Leslye Jacobs is a longtime environmental advocate and a once-proud University of Miami Hurricane. But two weeks ago, when she learned that the university had sold a swath of endangered pine rockland forest to a Palm Beach Gardens-based developer that planned to build a Walmart, Jacobs, the director of an education nonprofit, was disgusted. Soshe started a petition against the development on
"I saw the news and right away I was just so angry," Jacobs tells Riptide. "I was feeling physically sick about it."
The university sold the 88-acre parcel, at Coral Reef Drive and SW 124th Avenue, adjacent to Zoo Miami, to Ram Realty Services for $22 million earlier this month. The university had owned the land -- home to some of the state's last pine rockland habitat and the several unique animal species it supports, like the Bartram's hairstreak butterfly -- since the 1940s, using it mostly for research. Besides the Walmart, the proposed development, called Coral Reef Commons, is slated to include an LA Fitness, Chik-fil-A, Chili's, and 900 apartments, with 40 acres set aside for a preserve.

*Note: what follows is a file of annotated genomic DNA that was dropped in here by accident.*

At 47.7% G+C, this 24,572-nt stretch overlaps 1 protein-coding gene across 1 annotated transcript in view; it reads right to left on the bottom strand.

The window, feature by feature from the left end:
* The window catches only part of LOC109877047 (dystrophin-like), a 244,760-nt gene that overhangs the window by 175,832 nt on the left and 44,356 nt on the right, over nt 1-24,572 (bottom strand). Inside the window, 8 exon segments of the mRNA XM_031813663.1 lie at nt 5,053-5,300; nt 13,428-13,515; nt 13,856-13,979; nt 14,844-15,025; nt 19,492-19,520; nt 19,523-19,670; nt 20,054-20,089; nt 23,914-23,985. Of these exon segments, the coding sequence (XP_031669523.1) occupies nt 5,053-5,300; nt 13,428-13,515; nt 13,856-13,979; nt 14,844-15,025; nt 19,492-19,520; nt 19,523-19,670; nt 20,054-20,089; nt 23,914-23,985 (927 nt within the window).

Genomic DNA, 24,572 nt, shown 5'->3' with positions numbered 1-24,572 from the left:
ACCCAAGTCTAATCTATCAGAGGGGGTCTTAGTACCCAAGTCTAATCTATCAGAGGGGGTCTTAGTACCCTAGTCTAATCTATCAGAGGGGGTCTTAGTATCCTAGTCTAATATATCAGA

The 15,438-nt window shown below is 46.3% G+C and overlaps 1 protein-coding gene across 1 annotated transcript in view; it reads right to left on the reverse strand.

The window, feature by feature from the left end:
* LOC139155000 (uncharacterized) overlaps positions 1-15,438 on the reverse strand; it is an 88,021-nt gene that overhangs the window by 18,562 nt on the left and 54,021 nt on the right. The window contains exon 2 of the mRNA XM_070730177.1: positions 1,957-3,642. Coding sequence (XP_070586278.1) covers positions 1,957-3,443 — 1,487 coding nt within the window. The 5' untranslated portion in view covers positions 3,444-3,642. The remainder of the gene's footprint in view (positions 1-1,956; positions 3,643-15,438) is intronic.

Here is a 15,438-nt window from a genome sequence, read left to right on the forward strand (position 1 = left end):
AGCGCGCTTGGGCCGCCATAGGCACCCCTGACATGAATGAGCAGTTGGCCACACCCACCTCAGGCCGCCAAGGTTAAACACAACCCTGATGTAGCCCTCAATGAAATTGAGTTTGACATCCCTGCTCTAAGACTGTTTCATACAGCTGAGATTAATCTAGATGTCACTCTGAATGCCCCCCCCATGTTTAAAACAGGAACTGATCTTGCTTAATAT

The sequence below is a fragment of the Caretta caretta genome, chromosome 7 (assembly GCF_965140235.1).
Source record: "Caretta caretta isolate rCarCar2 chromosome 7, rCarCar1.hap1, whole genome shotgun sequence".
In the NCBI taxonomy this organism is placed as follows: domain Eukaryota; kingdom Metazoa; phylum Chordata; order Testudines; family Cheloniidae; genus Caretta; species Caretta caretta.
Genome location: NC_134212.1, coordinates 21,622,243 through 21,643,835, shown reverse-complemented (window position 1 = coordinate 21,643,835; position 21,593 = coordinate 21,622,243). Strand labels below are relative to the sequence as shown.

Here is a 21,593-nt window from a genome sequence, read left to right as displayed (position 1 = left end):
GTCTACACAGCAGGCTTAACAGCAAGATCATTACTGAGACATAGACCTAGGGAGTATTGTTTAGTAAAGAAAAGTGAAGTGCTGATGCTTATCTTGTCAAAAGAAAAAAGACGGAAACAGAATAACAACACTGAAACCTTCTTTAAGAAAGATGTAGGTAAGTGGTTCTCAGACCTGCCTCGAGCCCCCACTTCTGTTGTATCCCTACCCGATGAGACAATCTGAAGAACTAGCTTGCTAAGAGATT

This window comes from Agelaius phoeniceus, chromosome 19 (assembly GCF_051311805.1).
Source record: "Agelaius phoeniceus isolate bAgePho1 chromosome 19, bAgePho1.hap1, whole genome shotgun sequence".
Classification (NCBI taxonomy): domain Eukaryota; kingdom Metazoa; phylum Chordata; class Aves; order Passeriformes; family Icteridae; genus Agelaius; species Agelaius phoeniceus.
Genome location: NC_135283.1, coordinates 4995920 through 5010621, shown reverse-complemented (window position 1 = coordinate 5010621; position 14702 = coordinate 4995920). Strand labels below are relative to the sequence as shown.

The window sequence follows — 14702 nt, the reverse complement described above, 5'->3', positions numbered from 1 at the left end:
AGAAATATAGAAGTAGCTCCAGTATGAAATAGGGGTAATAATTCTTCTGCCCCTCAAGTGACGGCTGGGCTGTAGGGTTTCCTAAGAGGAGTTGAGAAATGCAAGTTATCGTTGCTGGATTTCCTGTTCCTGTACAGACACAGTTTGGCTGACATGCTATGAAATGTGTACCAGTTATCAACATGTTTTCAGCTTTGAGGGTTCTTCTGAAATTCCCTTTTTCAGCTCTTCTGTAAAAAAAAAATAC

"The environment will be a valuable asset for the community we plan to create at Coral Reef Commons," Ram said in a statement on its website July 18, after the U.S. Fish and Wildlife Service sent the company a letter expressing concern about the project. "And scientists from Zoo Miami, Fairchild Tropical Botanica Garden, and the Institute for Regional Conservation are already in the process of relocating vulnerable plant species."
The company met with Fish and Wildlife officials July 22, although no decisions about the project were made.
But the meeting and the company's lip service have done little to quell a rising outcry against the project. One online petition, started by activist Chris Wolverton on thepetitionsite.com, has attracted nearly 35,000 signatures, and Jacobs' now has more than 8,000.
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When Jacobs reaches 10,000, the activist tells Riptide, she and her team plan to present the names to Miami-Dade County Mayor Carlos Gimenez and Gov. Rick Scott, whom she hopes will be sympathetic to what she sees as an all-too-rare South Florida environmentalist movement.
"No one really realizes what's at stake," Jacobs says. "There is so much more conservationist activity in other parts of the world and the U.S. than there is here, and we really need to change that."